Brandon Summers' Story

As humans, we hold a special bond with music. It can make us feel things we never thought were possible, or bring out sensations that are indescribable. For the blind and partially sighted community, music can hold an even more significant bond. For 28-year-old CNIB client and new father Brandon Summers, this rings especially true. 

At the tender age of six-months-old, Brandon was diagnosed with Ocular Albinism - a genetic condition that affects the iris and the retina causing severe light sensitivity and impairment of depth perception and visual acuity.

Even with this diagnosis, Brandon's parents did not let it hold him back.

"My parents were big advocates on treating me just like a normal kid", says Brandon. "I couldn't see what was in front of me but they'd still let me ride a bike".

To Brandon, this is the reason for his 'can-do' attitude.

As a young child, Brandon's parents – one of whom works at the CNIB Calgary office in the Children's Department – did a lot of music therapy and music exposure with him. This led to a love for instruments and music. Brandon plays an array of instruments now, but holds a special place for the bagpipes. He started playing the bagpipes when he was nine years old and even travelled to the UK to play in a band.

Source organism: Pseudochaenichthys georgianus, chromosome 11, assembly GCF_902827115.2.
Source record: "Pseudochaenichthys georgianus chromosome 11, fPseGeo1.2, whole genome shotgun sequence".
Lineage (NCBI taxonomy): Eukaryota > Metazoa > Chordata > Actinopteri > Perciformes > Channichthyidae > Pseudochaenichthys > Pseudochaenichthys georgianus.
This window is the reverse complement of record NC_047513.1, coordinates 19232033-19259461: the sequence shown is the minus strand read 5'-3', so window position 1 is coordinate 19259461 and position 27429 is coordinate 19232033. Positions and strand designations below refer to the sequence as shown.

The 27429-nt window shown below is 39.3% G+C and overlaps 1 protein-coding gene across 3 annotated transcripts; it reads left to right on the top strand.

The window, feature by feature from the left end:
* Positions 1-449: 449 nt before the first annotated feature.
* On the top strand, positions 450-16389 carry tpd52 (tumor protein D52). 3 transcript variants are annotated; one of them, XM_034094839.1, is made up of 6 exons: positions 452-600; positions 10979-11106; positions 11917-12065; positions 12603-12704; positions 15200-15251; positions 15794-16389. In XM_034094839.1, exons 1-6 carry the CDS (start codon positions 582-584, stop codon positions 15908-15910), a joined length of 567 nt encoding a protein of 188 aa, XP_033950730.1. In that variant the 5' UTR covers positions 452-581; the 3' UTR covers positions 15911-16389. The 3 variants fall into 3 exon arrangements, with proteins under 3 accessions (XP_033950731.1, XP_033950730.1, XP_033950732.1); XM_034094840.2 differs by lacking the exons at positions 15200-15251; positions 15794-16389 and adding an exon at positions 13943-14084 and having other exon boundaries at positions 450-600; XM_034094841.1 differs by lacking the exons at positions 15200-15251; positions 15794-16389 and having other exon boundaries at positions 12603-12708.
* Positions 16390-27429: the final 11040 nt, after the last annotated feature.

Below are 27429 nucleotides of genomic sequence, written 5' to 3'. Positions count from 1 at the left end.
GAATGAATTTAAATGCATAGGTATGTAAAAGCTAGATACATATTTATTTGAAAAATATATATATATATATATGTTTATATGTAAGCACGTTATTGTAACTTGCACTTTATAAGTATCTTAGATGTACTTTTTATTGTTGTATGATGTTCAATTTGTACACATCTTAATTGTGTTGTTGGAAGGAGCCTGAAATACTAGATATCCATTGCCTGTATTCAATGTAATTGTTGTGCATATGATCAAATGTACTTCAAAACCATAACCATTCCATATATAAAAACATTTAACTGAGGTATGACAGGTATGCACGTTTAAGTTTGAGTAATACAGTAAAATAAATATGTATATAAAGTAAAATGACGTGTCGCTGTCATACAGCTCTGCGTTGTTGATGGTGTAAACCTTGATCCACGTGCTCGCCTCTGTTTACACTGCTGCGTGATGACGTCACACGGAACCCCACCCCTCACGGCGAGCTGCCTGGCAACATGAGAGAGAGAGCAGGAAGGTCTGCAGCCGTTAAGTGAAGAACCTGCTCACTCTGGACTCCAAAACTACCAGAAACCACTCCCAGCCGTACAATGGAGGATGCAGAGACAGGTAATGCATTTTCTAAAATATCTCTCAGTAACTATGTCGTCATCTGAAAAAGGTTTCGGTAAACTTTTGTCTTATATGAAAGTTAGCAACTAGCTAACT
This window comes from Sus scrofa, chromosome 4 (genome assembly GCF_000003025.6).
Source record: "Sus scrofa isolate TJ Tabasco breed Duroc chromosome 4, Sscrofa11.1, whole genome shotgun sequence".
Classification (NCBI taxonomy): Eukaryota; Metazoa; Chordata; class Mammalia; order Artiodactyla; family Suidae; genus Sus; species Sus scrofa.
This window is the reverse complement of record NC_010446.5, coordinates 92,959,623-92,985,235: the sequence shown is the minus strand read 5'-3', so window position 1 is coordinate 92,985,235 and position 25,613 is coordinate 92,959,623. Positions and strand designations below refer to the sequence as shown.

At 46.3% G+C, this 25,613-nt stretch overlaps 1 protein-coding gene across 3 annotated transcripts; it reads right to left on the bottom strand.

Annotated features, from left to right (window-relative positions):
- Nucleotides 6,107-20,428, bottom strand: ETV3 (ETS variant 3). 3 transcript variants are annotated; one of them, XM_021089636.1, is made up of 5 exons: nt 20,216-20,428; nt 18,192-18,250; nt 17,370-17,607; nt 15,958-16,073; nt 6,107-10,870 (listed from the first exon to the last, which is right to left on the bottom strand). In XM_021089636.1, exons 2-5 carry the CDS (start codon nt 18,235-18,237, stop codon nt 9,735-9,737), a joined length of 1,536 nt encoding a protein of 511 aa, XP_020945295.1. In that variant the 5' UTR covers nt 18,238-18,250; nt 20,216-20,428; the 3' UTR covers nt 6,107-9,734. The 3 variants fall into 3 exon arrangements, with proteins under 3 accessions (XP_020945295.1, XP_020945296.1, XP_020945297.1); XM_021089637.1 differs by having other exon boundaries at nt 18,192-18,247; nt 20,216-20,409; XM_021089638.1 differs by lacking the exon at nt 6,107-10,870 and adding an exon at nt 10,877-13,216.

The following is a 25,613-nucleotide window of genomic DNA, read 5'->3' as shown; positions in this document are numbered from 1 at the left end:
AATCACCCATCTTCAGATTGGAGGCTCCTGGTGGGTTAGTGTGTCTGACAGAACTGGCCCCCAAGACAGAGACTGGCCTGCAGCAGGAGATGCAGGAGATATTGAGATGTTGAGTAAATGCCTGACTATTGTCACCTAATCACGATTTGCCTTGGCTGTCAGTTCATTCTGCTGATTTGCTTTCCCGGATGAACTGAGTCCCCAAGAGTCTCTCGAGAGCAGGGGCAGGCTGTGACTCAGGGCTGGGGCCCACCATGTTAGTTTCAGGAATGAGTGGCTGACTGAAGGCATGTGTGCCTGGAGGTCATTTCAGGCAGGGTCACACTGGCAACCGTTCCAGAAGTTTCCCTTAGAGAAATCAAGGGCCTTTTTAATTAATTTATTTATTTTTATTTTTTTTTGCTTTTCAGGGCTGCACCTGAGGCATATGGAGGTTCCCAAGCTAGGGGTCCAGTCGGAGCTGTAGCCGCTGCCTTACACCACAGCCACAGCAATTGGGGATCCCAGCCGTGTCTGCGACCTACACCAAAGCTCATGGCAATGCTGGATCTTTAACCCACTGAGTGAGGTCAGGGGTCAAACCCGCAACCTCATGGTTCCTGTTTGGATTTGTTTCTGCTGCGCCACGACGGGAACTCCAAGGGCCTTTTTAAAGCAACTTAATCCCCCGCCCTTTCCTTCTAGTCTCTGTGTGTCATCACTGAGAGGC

While playing in the pipe band, Brandon met his now wife, Carmen, when she came to audition for the drumming position. After being together for five years, Brandon and his wife tied the knot on October 5, 2013. He says there was never really a time that his vision became an issue in their relationship like it had in previous relationships.

"Even if I didn't have vision loss, there's things she'd be better at than me and that's just what makes a good partnership".

Brandon and Carmen welcomed their first child – a baby boy. Brandon admits to having fears around fatherhood saying, "I'm afraid of him being eight-years-old and me not being able to help him anymore".

However, he sees beyond his vision loss saying, "There's adaptions though. I can get a large print book and he can read along with the small print."

Although music exposure therapy was used heavily with Brandon due to his vision loss, he and his wife are excited to start bringing musical notes into their son's ears.

"I'm really excited to start doing music exposure with him and get him onto different sounds and instruments which was used a lot with me when I was young".

Brandon's parents filled him with the love of music that he still holds today, and hopes that one day, his child will play music as well.